Carl E. Feather. Mountain People in a Flat Land: A Popular History of Appalachian Migration to Northeast Ohio, 1945-1965. Athens: Ohio University Press, 1998. xxvi + 255 pp. $39.95 (cloth), ISBN 978-0-8214-1230-5; $39.95 (cloth), ISBN 978-0-8214-1229-9.
Reviewed by Catherine Kaikowska (Independent Scholar, MA, Michigan State University)
Published on H-Appalachia (March, 1999)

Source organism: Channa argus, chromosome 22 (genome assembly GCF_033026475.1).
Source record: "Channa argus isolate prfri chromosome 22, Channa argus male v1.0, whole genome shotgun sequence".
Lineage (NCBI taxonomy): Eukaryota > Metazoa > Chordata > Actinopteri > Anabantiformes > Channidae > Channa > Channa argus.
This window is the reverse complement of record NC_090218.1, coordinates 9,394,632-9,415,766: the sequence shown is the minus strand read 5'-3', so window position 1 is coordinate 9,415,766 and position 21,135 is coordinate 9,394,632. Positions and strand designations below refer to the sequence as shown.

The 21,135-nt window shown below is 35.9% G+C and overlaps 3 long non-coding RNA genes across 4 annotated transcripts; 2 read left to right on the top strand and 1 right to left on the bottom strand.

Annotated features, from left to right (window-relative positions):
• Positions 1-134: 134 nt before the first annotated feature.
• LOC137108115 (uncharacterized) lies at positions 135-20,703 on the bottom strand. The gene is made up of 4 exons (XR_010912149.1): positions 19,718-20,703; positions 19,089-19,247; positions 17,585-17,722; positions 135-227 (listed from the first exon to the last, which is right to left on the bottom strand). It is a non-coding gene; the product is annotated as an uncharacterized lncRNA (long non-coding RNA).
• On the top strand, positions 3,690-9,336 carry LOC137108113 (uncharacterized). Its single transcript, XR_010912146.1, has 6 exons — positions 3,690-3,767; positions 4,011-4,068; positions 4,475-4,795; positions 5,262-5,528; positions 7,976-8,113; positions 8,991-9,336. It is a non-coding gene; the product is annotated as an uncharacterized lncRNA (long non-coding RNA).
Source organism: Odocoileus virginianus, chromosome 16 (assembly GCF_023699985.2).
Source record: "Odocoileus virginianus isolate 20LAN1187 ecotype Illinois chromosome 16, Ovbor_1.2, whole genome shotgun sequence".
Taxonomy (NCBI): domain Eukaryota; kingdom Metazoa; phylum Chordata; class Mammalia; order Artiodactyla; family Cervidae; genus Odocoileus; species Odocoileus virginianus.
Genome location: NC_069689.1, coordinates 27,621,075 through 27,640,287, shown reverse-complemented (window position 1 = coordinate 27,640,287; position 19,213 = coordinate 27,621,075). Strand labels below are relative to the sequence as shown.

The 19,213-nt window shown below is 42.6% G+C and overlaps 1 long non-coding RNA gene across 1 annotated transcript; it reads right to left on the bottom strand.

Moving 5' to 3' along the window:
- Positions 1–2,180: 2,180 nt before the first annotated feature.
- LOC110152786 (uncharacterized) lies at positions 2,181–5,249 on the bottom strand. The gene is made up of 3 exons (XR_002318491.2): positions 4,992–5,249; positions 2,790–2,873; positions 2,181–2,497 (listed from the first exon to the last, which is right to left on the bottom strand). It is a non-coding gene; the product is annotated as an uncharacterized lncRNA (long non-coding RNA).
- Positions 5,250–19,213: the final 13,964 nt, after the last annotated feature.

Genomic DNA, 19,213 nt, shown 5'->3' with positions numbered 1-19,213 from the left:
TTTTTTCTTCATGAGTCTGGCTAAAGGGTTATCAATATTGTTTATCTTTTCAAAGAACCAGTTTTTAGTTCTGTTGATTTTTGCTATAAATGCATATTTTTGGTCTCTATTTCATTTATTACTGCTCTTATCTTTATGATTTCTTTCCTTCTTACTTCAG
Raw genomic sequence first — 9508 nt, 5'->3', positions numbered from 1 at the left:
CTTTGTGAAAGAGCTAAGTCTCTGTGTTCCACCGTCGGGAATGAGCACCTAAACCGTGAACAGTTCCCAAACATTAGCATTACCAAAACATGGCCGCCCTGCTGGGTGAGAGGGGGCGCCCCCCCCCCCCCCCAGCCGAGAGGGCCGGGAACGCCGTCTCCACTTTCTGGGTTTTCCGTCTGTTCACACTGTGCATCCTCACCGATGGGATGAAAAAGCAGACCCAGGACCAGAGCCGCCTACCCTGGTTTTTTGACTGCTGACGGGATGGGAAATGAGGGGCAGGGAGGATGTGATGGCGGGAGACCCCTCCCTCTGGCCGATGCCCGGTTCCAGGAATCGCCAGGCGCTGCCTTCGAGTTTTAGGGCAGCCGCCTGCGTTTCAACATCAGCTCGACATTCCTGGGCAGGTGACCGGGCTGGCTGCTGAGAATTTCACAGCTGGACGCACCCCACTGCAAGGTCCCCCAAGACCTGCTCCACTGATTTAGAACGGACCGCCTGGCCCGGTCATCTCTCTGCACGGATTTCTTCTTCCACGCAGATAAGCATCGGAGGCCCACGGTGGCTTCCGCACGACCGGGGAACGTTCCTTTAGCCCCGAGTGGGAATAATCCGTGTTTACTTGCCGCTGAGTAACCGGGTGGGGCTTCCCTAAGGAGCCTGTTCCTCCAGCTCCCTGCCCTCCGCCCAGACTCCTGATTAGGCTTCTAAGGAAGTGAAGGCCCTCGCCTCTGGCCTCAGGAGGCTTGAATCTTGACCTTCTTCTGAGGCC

I owe Carl Feather a debt of gratitude for helping me to discover, finally, my Appalachian heart. In 1986 when I read Ernie Mickler's White Trash Cooking, a celebration of the culinary language and customs of ostensibly the South, I easily located in its photographs and recipes my own Ohio hillbilly family, whom I had often heard referred to as "white trash" interchangeably with "hillbilly" and "Appalachian." A few years later I became aware of a tongue-in-cheek campaign recommending the adoption of the classification "Appalachian-American" for the U.S. cultural group with its roots in the Appalachian area. But it was Bob Greene's newspaper column on Pete Rose, in which Greene described the southern Ohio accent as the prettiest sound he'd ever heard, that allowed me to begin to identify my own Ohio self, seriously, as "Appalachian-American," despite the fact that I was born and raised outside any stretch of the various geographical limitations placed on what might be called, by the experts, Appalachia. Carl E. Feather's Mountain People in a Flat Land: A Popular History of Appalachian Migration to Northeast Ohio, 1940-1965 lays the groundwork for understanding that identifying oneself as "Appalachian-American" is a serious enterprise, and a location of the heart, rather than simply a designation applied to those living in a specific geographical region.